For eleven individuals whose lives never intersected prior to this past August, City Year Washington DC’s Serve DC team at Johnson Middle School quickly took to calling itself the Johnson “family” – the name a testament to the close-knit relationships shared by this particular team serving off the Suitland Parkway.
DC Advances School Modernization Projects into 2015
On Friday, December 19, 2014, Mayor Vincent C. Gray, District officials and the Duke Ellington school community celebrated the groundbreaking for the modernization of the Duke Ellington School of the Arts. The architect for design development is LBA/CGS, J.V. joined by GCS-Sigal, LLC as project contractor. Similar to the emphasis on sustainability, the Duke Ellington School of the Arts is being planned as LEED Silver or better.
So our favorite Education Reform Boo, former DC Public Schools Supt. Michelle Rhee, left her job recently to take her fight fix “our broke educations” to Republican states across the nation.
Hailed as the savior of a school system that had failed its students in preparing them for a college education, Rhee made teacher effectiveness the centerpiece of her reform measures, linking teacher failure as the key source of problems with education in the nation’s capitol. Some of DC Public School saw test score bumps during here leadership.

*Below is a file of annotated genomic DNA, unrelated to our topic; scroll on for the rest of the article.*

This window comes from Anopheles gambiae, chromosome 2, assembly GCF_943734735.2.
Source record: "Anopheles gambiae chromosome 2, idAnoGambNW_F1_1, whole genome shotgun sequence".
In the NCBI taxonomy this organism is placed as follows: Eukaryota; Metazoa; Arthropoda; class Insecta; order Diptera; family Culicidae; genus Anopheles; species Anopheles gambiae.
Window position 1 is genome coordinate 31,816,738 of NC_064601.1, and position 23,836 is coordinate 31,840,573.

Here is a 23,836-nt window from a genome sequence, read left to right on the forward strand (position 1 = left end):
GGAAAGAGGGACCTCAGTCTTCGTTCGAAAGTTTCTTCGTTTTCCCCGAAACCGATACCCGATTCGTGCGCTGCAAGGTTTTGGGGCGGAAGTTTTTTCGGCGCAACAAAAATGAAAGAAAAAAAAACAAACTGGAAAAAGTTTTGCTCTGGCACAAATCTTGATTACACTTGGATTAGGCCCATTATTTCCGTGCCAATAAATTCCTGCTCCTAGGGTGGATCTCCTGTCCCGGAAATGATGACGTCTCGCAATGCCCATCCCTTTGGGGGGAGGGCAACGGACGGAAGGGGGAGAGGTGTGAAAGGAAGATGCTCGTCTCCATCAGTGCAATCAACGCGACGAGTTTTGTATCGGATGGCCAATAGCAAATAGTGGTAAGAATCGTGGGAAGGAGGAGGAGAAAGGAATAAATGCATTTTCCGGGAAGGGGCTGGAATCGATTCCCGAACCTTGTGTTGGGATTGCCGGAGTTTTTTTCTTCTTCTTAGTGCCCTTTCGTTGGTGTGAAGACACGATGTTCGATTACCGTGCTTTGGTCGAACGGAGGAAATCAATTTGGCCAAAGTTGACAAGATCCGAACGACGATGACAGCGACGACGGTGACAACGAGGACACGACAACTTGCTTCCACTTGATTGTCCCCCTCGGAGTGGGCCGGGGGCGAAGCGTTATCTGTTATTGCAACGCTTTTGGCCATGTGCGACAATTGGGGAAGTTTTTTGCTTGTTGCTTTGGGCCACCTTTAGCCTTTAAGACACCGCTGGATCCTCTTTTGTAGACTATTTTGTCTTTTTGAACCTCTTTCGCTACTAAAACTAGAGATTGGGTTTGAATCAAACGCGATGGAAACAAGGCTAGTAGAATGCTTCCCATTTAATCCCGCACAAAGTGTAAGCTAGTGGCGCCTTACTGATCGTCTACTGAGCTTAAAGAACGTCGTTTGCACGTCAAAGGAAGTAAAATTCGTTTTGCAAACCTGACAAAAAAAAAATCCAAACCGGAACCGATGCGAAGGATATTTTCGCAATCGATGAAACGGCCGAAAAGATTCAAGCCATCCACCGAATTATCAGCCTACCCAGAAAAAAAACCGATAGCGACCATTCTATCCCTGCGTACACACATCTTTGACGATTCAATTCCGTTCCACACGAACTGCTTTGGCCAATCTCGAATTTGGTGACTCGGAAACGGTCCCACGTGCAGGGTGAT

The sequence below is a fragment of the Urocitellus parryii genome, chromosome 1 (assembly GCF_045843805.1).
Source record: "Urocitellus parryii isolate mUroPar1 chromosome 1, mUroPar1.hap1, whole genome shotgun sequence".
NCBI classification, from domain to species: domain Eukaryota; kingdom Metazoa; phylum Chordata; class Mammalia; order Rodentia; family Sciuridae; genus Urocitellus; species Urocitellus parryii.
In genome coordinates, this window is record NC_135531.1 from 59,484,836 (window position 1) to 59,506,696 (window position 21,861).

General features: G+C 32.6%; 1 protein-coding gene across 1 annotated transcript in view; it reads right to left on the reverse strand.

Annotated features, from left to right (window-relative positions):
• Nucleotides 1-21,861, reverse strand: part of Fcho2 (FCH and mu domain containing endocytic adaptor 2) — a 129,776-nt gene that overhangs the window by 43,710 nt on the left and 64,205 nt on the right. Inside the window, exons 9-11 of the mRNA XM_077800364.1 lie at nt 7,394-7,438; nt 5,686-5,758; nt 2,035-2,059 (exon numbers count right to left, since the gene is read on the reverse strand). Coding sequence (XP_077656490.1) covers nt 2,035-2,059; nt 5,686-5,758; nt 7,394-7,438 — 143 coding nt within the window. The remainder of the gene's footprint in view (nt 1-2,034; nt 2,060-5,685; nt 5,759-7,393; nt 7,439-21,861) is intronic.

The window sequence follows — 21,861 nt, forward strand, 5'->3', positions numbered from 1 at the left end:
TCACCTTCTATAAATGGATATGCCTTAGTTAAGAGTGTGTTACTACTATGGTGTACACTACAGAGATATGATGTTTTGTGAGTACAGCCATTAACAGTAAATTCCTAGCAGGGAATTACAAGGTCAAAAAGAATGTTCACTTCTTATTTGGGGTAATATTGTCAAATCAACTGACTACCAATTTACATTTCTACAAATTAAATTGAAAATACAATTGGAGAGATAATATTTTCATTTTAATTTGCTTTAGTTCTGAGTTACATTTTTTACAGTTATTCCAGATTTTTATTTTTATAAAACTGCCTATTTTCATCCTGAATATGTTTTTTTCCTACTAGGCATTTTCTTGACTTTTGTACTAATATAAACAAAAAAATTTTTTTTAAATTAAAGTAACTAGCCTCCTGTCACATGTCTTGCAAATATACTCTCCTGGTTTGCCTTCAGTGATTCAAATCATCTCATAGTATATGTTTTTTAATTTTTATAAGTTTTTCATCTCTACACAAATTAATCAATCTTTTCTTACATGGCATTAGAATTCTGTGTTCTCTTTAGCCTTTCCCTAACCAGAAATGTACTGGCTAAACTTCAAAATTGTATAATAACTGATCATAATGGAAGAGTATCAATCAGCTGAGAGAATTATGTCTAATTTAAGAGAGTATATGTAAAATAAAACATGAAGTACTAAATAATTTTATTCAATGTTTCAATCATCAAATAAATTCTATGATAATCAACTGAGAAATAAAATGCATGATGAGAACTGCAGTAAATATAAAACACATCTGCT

She is headlining education rallies with parents and chatting about teacher evaluations with governors. Yet as she pushes efforts to assess teachers based partly on their students’ test scores, parents and teachers in the nation’s capital are calling for a federal investigation of high scores during Rhee’s tenure.
More than 3,700 teachers and parents are petitioning the U.S. Department of Education and the Government Accountability Office (GAO) to investigate. The petition follows a USA TODAY investigation that found 103 schools — more than half of D.C.’s public schools — with unusually high rates of wrong answers erased and changed to right ones on student tests from 2008 through 2010, while Rhee was schools chief.
The petitioners, led by a group of teachers and parents who opposed Rhee during her time in D.C., want an in-depth data analysis of the test scores. …Rhee, who has not spoken with USA TODAY about D.C.’s test scores, agreed to an in-person interview this week. However, spokeswoman Mafara Hobson raised concerns that the questions would emphasize the test erasures, not her current efforts. Rhee decided to answer only by e-mail.——
Perhaps Ms. Rhee should consider whether her premise is faulty and whether her efforts have led to a self-fulfilling prophecy, a school system that teaches to the test above all else. That isn’t reformed education, its education in a straight jacket.
It’s too bad that people drink the kool-aid so quickly. There are points to be taken from Rhee, but the premise that Teachers are the single most problematic participant in the education system is the fault. For me the problem is the lack of support for education, teachers and staff on the local and the national level. When the Federal Government provides only 9% of all funding, you know what the problem is.
Quoting Shakespeare’s Julius Caesar, “The fault, dear Brutus, is not in our stars, But in ourselves…”